May 20, 2003

The Paranoid Style in American Politics

Richard Hosftadter's classic essay, put online by Prof. Kenneth Rahn of the University of Rhode Island. Especially recommended for our foreign friends, who may be puzzled by this element in our national culture.

Perhaps the central situation conducive to the diffusion of the paranoid tendency is a confrontation of opposed interests which are (or are felt to be) totally irreconcilable, and thus by nature not susceptible to the normal political processes of bargain and compromise. The situation becomes worse when the representatives of a particular social interest --- perhaps because of the very unrealistic and unrealizable nature of its demands --- are shut out of the political process. Having no access to political bargaining or the making of decisions, they find their original conception that the world of power is sinister and malicious fully confirmed. They see only the consequences of power --- and this through distorting lenses --- and have no chance to observe its actual machinery. A distinguished historian has said that one of the most valuable things about history is that it teaches us how things do not happen. It is precisely this kind of awareness that the paranoid fails to develop. He has a special resistance of his own, of course, to developing such awareness, but circumstances often deprive him of exposure to events that might enlighten him --- and in any case he resists enlightenment.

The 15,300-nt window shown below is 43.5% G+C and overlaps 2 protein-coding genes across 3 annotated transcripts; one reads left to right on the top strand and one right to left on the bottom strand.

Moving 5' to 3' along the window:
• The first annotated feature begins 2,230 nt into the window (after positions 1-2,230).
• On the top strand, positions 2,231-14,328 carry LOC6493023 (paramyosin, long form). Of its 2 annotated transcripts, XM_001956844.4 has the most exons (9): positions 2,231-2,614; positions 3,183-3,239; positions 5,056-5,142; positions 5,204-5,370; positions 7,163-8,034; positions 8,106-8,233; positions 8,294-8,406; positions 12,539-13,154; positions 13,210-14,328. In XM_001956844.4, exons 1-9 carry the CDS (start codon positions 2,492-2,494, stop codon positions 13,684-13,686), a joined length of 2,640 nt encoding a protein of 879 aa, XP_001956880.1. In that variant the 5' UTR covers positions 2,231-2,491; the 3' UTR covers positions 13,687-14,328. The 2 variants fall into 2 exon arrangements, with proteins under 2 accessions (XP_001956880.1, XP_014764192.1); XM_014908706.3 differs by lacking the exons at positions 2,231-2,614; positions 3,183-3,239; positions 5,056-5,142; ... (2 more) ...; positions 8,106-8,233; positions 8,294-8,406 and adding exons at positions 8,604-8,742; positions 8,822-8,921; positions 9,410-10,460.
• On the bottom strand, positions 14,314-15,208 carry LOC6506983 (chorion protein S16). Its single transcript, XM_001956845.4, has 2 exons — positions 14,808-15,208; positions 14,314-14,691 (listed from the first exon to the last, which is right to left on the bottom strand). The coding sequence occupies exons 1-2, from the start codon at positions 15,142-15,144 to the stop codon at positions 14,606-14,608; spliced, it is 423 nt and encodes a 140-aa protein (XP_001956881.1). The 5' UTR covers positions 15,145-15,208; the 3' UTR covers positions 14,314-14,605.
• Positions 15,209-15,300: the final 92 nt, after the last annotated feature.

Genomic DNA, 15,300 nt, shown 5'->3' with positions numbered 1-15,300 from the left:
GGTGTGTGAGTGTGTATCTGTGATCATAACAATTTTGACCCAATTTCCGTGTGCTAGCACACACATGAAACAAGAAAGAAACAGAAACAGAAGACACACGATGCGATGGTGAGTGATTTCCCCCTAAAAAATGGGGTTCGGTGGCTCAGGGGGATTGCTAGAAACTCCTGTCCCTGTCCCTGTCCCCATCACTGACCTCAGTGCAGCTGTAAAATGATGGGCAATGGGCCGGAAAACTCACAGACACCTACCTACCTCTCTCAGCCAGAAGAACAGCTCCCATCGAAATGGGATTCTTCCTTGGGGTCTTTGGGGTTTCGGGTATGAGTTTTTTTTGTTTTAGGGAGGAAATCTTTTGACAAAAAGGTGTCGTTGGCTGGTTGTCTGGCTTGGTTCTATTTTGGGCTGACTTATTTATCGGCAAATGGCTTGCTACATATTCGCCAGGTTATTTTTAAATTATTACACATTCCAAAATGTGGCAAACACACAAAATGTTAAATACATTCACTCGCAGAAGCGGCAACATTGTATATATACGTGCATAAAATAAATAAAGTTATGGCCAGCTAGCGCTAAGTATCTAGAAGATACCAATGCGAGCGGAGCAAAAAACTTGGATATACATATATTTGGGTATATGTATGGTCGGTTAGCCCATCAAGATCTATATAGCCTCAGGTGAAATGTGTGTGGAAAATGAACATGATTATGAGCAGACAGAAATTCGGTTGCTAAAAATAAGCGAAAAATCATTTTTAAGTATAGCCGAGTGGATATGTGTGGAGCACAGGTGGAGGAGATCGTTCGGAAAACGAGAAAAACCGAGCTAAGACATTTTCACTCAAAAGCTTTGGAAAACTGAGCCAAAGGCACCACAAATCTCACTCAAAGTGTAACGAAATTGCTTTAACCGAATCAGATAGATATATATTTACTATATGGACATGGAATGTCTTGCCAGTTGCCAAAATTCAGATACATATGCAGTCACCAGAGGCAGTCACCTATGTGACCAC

We are all sufferers from history, but the paranoid is a double sufferer, since he is afflicted not only by the real world, with the rest of us, but by his fantasies as well.

(Via Dan Drenzer)

Psychoceramica; The Beloved Republic

Posted at May 20, 2003 11:43 | permanent link

Three-Toed Sloth